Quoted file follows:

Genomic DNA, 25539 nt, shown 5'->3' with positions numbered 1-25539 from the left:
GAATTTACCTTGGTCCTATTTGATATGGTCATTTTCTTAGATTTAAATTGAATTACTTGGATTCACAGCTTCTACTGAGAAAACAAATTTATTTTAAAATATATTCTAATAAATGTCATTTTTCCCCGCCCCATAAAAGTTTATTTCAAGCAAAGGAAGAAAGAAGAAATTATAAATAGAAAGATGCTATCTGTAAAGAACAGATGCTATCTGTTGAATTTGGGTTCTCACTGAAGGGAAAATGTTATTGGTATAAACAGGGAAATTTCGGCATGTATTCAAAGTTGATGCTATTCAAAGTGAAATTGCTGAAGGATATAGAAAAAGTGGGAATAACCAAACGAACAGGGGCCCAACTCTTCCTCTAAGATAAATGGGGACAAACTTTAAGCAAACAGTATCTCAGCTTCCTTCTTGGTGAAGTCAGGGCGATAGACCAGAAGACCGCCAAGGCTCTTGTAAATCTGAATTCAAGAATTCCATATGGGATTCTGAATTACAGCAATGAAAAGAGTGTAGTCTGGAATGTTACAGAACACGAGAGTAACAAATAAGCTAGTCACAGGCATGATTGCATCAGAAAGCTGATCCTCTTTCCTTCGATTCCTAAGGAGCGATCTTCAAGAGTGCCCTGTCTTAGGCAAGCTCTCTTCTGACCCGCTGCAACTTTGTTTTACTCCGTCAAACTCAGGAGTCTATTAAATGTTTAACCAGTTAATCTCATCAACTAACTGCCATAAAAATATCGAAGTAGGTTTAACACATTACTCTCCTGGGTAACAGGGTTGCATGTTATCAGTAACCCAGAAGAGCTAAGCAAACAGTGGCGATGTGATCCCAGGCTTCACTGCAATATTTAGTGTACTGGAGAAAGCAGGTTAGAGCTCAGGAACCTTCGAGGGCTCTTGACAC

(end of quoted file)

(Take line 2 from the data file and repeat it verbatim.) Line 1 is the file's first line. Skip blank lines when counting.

GAATTTACCTTGGTCCTATTTGATATGGTCATTTTCTTAGATTTAAATTGAATTACTTGGATTCACAGCTTCTACTGAGAAAACAAATTTATTTTAAAATATATTCTAATAAATGTCATTTTTCCCCGCCCCATAAAAGTTTATTTCAAGCAAAGGAAGAAAGAAGAAATTATAAATAGAAAGATGCTATCTGTAAAGAACAGATGCTATCTGTTGAATTTGGGTTCTCACTGAAGGGAAAATGTTATTGGTATAAACAGGGAAATTTCGGCATGTATTCAAAGTTGATGCTATTCAAAGTGAAATTGCTGAAGGATATAGAAAAAGTGGGAATAACCAAACGAACAGGGGCCCAACTCTTCCTCTAAGATAAATGGGGACAAACTTTAAGCAAACAGTATCTCAGCTTCCTTCTTGGTGAAGTCAGGGCGATAGACCAGAAGACCGCCAAGGCTCTTGTAAATCTGAATTCAAGAATTCCATATGGGATTCTGAATTACAGCAATGAAAAGAGTGTAGTCTGGAATGTTACAGAACACGAGAGTAACAAATAAGCTAGTCACAGGCATGATTGCATCAGAAAGCTGATCCTCTTTCCTTCGATTCCTAAGGAGCGATCTTCAAGAGTGCCCTGTCTTAGGCAAGCTCTCTTCTGACCCGCTGCAACTTTGTTTTACTCCGTCAAACTCAGGAGTCTATTAAATGTTTAACCAGTTAATCTCATCAACTAACTGCCATAAAAATATCGAAGTAGGTTTAACACATTACTCTCCTGGGTAACAGGGTTGCATGTTATCAGTAACCCAGAAGAGCTAAGCAAACAGTGGCGATGTGATCCCAGGCTTCACTGCAATATTTAGTGTACTGGAGAAAGCAGGTTAGAGCTCAGGAACCTTCGAGGGCTCTTGACAC